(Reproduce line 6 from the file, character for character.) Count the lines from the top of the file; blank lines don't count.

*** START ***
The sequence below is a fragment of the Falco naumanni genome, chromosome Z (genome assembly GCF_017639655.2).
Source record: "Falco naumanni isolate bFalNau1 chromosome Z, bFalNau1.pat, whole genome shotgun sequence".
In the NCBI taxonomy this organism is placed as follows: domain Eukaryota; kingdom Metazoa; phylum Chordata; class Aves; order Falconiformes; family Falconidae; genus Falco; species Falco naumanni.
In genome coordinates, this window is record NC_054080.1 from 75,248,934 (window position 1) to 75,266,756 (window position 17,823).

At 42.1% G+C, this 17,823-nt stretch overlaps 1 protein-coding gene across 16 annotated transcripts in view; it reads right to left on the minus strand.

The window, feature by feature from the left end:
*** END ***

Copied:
The window, feature by feature from the left end: